Exterior of the North WallRebuilding Walls of Jerusalem, Schmita, Lydda, Jaffa, Turkey, Greece, Marc Antony

Ant., XIV 202 – 210

Gaius Caesar, Imperator for the second time, has ruled that they shall pay a tax for the city of Jerusalem, Joppa excluded, every year except in the seventh year, which they call sabbatical year, because in this time they neither take fruit from the trees nor do they sow. And that in the second year they shall pay the tribute at Sidon, consisting of the fourth of the produced sown, and in addition, they shall also pay the same tithes to Hyrcanus and his sons, just as they paid to their forefathers. And that no one, whether magistrate or pro-magistrate, praetor or legate, shall rise auxiliary troops in the territories of the Jews, nor shall soldiers be allowed to exact money from them, whether for winter-quarters or on any other pretext, but they shall be free from all molestation. And whatever they may hereafter acquire or buy or possess or have assigned to them, all these they shall keep. It is also our pleasure that the city Joppa, which the Jews had held from ancient times when they made a treaty of friendship with the Romans, shall belong to them as at first; And for this city, Hyrcanus, son of Alexander, and his sons, shall pay tribute, collected from those who inhabit the territory, as a tax on the land, the harbour and exports, payable at Sidon in the amount of twenty thousand six hundred and seventy-five modii every year except in the seventh year, which they call the Sabbatical year, wherein they neither plow nor take fruit from the trees. As for the villages in the Great Plain which Hyrcanus and his forefathers before him possessed, it is the pleasure of the Senate that Hyrcanus and the Jews shall retain them with the same rights as they formerly had, and that the ancient rights which the Jews and their high priests and priest had in relation to each other should continue and also the privileges which they received by vote of the people and the Senate. And that they be permitted to enjoy these rights at Lydda also. As for the places, lands and farms, the fruit of which the kings of Syria and Phoenicia, as allies of the Romans, were permitted to enjoy by their gift, these the Senate decrees that the ethnarch Hyrcanus and the Jews shall have. And that to Hyrcanus and to his children granted and to the envoys sent by him shall be given the right to sit with the members of the senatorial order as spectators of the contests of gladiators and wild beasts; and that when they request permission of the Dictator or Master of the horse to enter the Senate chamber, they shall admit them and shall give them an answer within ten days at the latest from the time when a decree is passed.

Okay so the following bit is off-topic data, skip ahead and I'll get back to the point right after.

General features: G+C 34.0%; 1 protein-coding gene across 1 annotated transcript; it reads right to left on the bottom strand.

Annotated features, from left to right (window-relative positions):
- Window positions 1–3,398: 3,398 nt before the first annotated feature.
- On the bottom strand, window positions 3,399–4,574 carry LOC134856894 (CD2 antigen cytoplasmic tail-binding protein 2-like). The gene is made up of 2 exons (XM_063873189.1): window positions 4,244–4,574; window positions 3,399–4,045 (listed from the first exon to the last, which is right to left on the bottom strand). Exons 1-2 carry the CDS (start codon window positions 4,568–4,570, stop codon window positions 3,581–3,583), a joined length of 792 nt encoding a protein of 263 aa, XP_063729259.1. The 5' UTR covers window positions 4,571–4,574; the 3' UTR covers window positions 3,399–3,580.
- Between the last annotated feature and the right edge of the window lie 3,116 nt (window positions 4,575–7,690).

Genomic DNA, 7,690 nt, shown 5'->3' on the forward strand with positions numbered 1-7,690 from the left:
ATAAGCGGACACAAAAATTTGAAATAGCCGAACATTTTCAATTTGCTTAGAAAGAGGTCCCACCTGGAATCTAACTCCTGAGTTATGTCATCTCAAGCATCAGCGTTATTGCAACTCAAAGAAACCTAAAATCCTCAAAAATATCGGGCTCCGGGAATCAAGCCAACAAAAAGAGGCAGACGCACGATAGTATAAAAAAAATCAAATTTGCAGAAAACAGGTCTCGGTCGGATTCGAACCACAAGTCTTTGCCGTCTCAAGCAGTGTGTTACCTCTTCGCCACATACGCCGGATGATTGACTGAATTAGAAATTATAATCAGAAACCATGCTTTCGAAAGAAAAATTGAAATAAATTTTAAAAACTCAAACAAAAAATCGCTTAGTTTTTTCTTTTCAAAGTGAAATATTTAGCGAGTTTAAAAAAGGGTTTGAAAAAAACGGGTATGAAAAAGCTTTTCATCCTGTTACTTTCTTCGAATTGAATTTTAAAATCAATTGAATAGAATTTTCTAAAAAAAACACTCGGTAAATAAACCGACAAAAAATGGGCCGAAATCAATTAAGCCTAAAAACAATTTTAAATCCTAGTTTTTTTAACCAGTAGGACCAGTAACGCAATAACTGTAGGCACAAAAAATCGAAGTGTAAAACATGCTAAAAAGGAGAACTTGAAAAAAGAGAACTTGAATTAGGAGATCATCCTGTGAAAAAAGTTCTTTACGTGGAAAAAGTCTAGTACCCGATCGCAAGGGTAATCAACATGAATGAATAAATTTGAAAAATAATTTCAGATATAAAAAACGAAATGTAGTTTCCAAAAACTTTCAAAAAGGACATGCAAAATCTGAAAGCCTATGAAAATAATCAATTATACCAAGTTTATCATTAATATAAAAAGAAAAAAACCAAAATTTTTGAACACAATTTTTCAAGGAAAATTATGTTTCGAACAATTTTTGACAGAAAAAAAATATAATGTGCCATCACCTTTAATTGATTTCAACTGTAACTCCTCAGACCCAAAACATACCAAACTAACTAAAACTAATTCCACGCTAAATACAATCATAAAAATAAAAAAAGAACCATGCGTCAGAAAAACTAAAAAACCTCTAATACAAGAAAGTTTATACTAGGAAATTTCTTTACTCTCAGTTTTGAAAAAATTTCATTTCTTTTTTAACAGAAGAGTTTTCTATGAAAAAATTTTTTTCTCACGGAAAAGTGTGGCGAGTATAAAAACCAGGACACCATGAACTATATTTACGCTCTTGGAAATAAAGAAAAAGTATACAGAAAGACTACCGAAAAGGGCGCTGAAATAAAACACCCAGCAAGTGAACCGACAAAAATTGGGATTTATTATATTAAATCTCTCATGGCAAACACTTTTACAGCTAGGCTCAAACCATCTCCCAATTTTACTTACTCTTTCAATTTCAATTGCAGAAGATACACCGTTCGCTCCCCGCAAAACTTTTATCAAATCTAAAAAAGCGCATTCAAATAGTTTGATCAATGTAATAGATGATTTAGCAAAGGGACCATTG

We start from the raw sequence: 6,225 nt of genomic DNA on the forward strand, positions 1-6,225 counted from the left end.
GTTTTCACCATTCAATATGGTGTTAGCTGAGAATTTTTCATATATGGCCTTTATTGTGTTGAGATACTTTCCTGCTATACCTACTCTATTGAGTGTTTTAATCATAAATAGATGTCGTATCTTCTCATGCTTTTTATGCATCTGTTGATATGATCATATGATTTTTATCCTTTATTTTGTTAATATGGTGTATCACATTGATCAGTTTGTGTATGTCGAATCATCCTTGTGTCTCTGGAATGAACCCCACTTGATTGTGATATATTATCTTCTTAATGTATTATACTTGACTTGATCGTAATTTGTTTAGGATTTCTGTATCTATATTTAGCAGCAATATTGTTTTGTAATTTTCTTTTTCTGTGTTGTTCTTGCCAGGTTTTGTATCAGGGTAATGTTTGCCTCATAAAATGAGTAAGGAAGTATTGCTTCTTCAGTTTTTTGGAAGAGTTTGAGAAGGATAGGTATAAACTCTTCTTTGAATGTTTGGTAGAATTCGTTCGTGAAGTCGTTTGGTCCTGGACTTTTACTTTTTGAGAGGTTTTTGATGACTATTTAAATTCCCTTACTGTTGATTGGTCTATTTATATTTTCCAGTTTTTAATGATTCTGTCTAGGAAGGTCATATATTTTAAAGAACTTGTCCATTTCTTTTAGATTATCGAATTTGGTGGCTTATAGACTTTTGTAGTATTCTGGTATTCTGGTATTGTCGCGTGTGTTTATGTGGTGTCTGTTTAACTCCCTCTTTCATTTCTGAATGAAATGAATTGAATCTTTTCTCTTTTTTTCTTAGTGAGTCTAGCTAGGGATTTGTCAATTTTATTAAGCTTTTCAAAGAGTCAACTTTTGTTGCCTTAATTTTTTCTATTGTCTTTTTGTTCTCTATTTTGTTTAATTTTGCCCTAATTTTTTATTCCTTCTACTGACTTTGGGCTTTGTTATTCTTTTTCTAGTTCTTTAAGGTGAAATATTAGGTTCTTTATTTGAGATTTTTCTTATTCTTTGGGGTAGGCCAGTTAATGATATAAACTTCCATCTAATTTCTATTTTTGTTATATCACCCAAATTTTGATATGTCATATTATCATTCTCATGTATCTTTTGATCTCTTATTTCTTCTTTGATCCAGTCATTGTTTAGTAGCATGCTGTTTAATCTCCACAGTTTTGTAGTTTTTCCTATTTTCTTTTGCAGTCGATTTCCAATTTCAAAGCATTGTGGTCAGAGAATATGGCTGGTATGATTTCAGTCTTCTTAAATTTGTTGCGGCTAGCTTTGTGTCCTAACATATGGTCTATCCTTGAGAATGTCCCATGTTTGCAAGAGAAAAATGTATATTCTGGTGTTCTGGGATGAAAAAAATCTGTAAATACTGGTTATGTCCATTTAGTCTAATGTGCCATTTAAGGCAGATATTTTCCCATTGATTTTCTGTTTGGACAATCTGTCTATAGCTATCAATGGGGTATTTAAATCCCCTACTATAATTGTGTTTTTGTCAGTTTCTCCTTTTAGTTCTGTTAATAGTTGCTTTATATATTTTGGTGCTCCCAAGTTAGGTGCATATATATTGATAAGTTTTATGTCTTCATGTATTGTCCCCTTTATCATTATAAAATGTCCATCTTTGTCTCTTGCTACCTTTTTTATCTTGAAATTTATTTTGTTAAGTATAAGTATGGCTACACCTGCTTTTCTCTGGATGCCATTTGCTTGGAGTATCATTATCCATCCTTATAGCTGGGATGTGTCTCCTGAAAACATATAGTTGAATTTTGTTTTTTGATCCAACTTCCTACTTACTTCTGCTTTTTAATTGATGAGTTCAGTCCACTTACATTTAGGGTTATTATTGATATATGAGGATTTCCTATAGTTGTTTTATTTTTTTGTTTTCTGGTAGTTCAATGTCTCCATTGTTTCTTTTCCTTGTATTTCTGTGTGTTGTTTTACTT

The decree begins with Caesar’s resolution concerning the payment of an annual tribute, which the Jews would be paying “for the city of Jerusalem, Joppa excluded” (§ 202). Ginsburg is definitely right when remarking that the exception of Joppa from a tribute makes sense only if the payment of this tribute concerned many cities, or even the whole of Judaea and not only Jerusalem (Ginsburg, 1928, 100; Pucci-Ben Zeev, 1998, 84-85). Therefore, Judaea remains subject to tribute but it is exempted from this obligation every seventh year, called sabbatical.

Paragraphs 203-204 are more explicit: first of all it is ordered that the Jews, on the second year, should pay to Sidon – where there were the Roman central granaries (Ginsburg, 1928, 101; Kasher, 1990, 182-183) – “the fourth part of what was sown” as a tribute; we conclude that the payment of the tribute was done in cash every year and every two years by the quarter of the harvest. At the same time, the right of Hyrcanus and his sons to receive the same tithes, which the Jews had been paying to their precursors, is once more confirmed. Furthermore, the decree, confirming the exemption of the Jews from military service, makes sure to exempt them from the contribution applied on auxiliary troupes, which was paid by the rest of the populations of the area (Ginsburg, 1928, 172; Momigliano, 1934, 203).